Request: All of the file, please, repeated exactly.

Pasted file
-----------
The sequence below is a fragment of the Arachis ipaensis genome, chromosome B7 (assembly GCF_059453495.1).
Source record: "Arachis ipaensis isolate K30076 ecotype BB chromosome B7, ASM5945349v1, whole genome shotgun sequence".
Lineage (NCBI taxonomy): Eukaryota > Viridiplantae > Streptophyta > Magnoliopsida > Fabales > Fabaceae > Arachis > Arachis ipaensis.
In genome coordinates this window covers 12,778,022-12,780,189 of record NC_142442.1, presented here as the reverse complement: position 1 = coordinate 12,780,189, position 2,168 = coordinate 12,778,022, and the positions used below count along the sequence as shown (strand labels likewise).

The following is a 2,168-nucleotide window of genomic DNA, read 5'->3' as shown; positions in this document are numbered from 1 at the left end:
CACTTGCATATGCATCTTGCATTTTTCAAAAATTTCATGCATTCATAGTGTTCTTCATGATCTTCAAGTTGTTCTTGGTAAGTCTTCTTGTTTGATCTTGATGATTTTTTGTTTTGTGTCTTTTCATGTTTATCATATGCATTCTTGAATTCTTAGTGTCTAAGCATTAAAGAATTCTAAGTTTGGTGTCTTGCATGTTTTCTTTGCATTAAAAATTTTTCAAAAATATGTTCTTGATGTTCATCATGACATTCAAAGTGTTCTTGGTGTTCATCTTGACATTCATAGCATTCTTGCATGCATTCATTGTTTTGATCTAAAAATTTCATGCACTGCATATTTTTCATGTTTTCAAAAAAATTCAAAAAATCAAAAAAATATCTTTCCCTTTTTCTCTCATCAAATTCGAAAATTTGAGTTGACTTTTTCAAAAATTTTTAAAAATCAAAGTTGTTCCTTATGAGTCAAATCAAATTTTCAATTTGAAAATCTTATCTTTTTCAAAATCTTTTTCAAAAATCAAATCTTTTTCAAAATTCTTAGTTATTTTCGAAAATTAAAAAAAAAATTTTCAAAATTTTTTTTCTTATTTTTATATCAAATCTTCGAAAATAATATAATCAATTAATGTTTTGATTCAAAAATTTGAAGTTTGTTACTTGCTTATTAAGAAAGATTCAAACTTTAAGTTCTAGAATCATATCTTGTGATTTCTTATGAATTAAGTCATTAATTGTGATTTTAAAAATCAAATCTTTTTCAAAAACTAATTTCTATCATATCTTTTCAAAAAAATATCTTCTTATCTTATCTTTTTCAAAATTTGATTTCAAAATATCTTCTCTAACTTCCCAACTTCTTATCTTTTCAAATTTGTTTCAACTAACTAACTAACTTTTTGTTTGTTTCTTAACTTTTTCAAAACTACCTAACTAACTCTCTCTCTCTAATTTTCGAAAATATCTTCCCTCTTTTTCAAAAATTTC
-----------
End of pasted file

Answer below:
The sequence below is a fragment of the Arachis ipaensis genome, chromosome B7 (assembly GCF_059453495.1).
Source record: "Arachis ipaensis isolate K30076 ecotype BB chromosome B7, ASM5945349v1, whole genome shotgun sequence".
Lineage (NCBI taxonomy): Eukaryota > Viridiplantae > Streptophyta > Magnoliopsida > Fabales > Fabaceae > Arachis > Arachis ipaensis.
In genome coordinates this window covers 12,778,022-12,780,189 of record NC_142442.1, presented here as the reverse complement: position 1 = coordinate 12,780,189, position 2,168 = coordinate 12,778,022, and the positions used below count along the sequence as shown (strand labels likewise).

The following is a 2,168-nucleotide window of genomic DNA, read 5'->3' as shown; positions in this document are numbered from 1 at the left end:
CACTTGCATATGCATCTTGCATTTTTCAAAAATTTCATGCATTCATAGTGTTCTTCATGATCTTCAAGTTGTTCTTGGTAAGTCTTCTTGTTTGATCTTGATGATTTTTTGTTTTGTGTCTTTTCATGTTTATCATATGCATTCTTGAATTCTTAGTGTCTAAGCATTAAAGAATTCTAAGTTTGGTGTCTTGCATGTTTTCTTTGCATTAAAAATTTTTCAAAAATATGTTCTTGATGTTCATCATGACATTCAAAGTGTTCTTGGTGTTCATCTTGACATTCATAGCATTCTTGCATGCATTCATTGTTTTGATCTAAAAATTTCATGCACTGCATATTTTTCATGTTTTCAAAAAAATTCAAAAAATCAAAAAAATATCTTTCCCTTTTTCTCTCATCAAATTCGAAAATTTGAGTTGACTTTTTCAAAAATTTTTAAAAATCAAAGTTGTTCCTTATGAGTCAAATCAAATTTTCAATTTGAAAATCTTATCTTTTTCAAAATCTTTTTCAAAAATCAAATCTTTTTCAAAATTCTTAGTTATTTTCGAAAATTAAAAAAAAAATTTTCAAAATTTTTTTTCTTATTTTTATATCAAATCTTCGAAAATAATATAATCAATTAATGTTTTGATTCAAAAATTTGAAGTTTGTTACTTGCTTATTAAGAAAGATTCAAACTTTAAGTTCTAGAATCATATCTTGTGATTTCTTATGAATTAAGTCATTAATTGTGATTTTAAAAATCAAATCTTTTTCAAAAACTAATTTCTATCATATCTTTTCAAAAAAATATCTTCTTATCTTATCTTTTTCAAAATTTGATTTCAAAATATCTTCTCTAACTTCCCAACTTCTTATCTTTTCAAATTTGTTTCAACTAACTAACTAACTTTTTGTTTGTTTCTTAACTTTTTCAAAACTACCTAACTAACTCTCTCTCTCTAATTTTCGAAAATATCTTCCCTCTTTTTCAAAAATTTC